Your First Office Holiday Party: A Survival Guide

Your First Office Holiday Party: A Survival Guide

The infamous office holiday party is here. You’ve learned about exaggerated versions of it via movies and TV, and now it’s your turn to experience it first-hand. Be sure to attend, as skipping out sends the wrong message to the powers that be. Keep in mind that your organization planned this event to celebrate the year’s accomplishments and to thank the employees. As a team rookie, all eyes may be on you. Read up on the following tips to impress your colleagues and have them talking about you the next day – for the right reasons.

  • Dress to Impress The Holiday Party is one of your few chances to see colleagues outside of the office. Dress up–but do so the right way. The dress code will be printed on the invitation, HR can share wardrobe tips, and so can a trusted colleague. The holiday event, in whatever form it takes, is an extension of the work day, so it’s all business. Choose modest attire that maintains the professional reputation you’ve built. Avoid short skirts, tight clothes, or inappropriate ugly christmas sweaters.
  • Curb your Consumption Too much enthusiasm for the open bar may cost you your job. Having a drink is perfectly fine, but your first office holiday event is the last place you want to overimbibe. Even if colleagues hit the bar for seconds or thirds, refrain, and drink sparkling water instead. Eat protein before the party so that you’re not hovering over the buffet table all night or drinking on an empty stomach.
  • Network, Network, Network This is your chance to converse with senior leaders of the organization with whom you may not typically get much face time. Avoid clinging to your cubby buddy. Instead, meet customers, and new faces from other departments. If you work for a large organization and don’t often see the CEO, introduce yourself, state the department you work in, and shake their hand (keep your beverage in your left hand so your right is dry, and free to shake). These interactions might open doors for future growth opportunities. Thank the hosts, party planners, and your superiors when departing. Avoid gossipping or talking shop (this is a party, after all!). Skip controversial conversation topics (religion, politics, sex) and keep the mood positive and light. Travel, pets, movies, and books are conversation starters.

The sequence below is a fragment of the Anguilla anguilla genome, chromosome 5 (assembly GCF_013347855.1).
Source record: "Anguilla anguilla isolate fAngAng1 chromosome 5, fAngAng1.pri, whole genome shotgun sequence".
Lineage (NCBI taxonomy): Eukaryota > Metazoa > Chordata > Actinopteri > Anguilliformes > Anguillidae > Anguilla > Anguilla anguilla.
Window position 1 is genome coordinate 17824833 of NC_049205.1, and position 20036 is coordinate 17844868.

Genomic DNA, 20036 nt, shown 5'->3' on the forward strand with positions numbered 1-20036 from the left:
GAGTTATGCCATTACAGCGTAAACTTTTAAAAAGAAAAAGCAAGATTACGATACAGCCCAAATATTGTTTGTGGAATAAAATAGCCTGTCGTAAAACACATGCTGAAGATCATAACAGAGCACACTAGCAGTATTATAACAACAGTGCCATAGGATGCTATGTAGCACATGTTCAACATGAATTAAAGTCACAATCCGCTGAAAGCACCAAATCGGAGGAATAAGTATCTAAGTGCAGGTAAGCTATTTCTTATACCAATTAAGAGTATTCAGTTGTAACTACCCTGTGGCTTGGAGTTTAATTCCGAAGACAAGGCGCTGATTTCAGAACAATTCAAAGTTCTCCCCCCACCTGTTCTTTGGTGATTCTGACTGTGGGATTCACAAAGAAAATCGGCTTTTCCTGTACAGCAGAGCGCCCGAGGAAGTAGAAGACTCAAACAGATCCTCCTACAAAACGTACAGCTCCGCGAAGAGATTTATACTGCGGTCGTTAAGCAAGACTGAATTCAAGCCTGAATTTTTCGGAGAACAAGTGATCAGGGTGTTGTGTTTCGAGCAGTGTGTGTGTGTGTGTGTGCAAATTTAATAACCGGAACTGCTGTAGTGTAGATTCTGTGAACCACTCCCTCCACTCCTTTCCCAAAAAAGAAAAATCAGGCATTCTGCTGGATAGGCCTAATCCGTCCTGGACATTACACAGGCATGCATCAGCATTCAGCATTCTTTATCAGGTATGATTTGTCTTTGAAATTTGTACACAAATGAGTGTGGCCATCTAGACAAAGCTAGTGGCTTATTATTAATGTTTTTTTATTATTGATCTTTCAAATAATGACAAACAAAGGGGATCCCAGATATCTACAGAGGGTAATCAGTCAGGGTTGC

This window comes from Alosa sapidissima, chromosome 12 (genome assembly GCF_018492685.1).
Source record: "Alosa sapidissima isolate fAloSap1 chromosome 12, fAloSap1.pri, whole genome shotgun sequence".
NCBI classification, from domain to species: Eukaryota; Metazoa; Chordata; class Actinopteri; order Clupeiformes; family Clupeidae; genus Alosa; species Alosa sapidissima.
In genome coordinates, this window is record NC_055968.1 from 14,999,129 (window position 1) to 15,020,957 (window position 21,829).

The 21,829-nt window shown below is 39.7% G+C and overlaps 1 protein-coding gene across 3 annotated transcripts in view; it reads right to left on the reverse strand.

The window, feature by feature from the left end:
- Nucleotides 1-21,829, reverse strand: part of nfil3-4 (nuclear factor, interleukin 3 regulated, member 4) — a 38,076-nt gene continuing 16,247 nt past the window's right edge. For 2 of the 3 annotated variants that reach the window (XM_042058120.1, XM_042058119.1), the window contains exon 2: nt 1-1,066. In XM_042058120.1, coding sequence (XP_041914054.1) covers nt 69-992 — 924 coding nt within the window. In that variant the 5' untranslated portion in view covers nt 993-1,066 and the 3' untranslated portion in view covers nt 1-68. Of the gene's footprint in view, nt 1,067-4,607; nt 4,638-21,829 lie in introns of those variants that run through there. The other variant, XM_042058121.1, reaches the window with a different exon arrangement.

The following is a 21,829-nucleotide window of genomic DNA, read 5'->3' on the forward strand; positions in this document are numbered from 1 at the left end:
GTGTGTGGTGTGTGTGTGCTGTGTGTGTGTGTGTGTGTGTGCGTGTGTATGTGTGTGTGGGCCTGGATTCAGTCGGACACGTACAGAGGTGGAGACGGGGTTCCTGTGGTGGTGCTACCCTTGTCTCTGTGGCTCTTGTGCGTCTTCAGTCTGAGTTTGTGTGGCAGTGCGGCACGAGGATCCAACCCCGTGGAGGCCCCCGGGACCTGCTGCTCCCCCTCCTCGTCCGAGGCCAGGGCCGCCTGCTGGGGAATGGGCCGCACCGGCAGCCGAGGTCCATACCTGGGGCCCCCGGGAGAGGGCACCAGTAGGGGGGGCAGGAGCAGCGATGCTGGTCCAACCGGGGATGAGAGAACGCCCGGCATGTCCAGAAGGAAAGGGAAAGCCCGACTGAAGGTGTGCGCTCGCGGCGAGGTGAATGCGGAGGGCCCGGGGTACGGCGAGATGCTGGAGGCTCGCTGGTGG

• Watch the Clock Be sure to arrive and leave at appropriate times. Arriving too late shows a lack of appreciation, and overstaying is inconsiderate to the hosts. Arrive within 15-20 minutes of start time, and leave 30 minutes before the end time.

The Office Holiday Party is a time for cheer, so enjoy yourself! Remember that the holiday event, whether a luncheon, open house, or dinner is still a work event. Be pleasant, be social, and be inclusive. When offering holiday blessings, remember that not everyone celebrates the same holiday. Keep these tips in mind and happy holidays!


Sharon Schweitzer and Emilie Lostracco co-wrote this post. Sharon Schweitzer, J.D., is a cross-cultural trainer, modern manners expert, and the founder of Access to Culture. In addition to her accreditation in intercultural management from the HOFSTEDE centre, she serves as a Chinese Ceremonial Dining Etiquette Specialist in the documentary series Confucius was a Foodie, on Nat Geo People. Her Amazon #1 Best Selling book in International Business,  Access to Asia: Your Multicultural Business Guide (3rd printing), was named to Kirkus Reviews’ Best Books of 2015. She’s a winner of the British Airways International Trade Award at the 2016 Greater Austin Business Awards.

Emilie Lostracco is a Fall 2017 Cross-Cultural Communication Intern with Access to Culture. The Montreal native is currently a senior at the University of Texas at Austin, studying International Relations and Global Studies. Emilie specializes in international environmental efforts, European studies, and French. She plans on graduating with honors in December. Connect with her via Linkedin.

Photo credit: Marcel B. on Flickr

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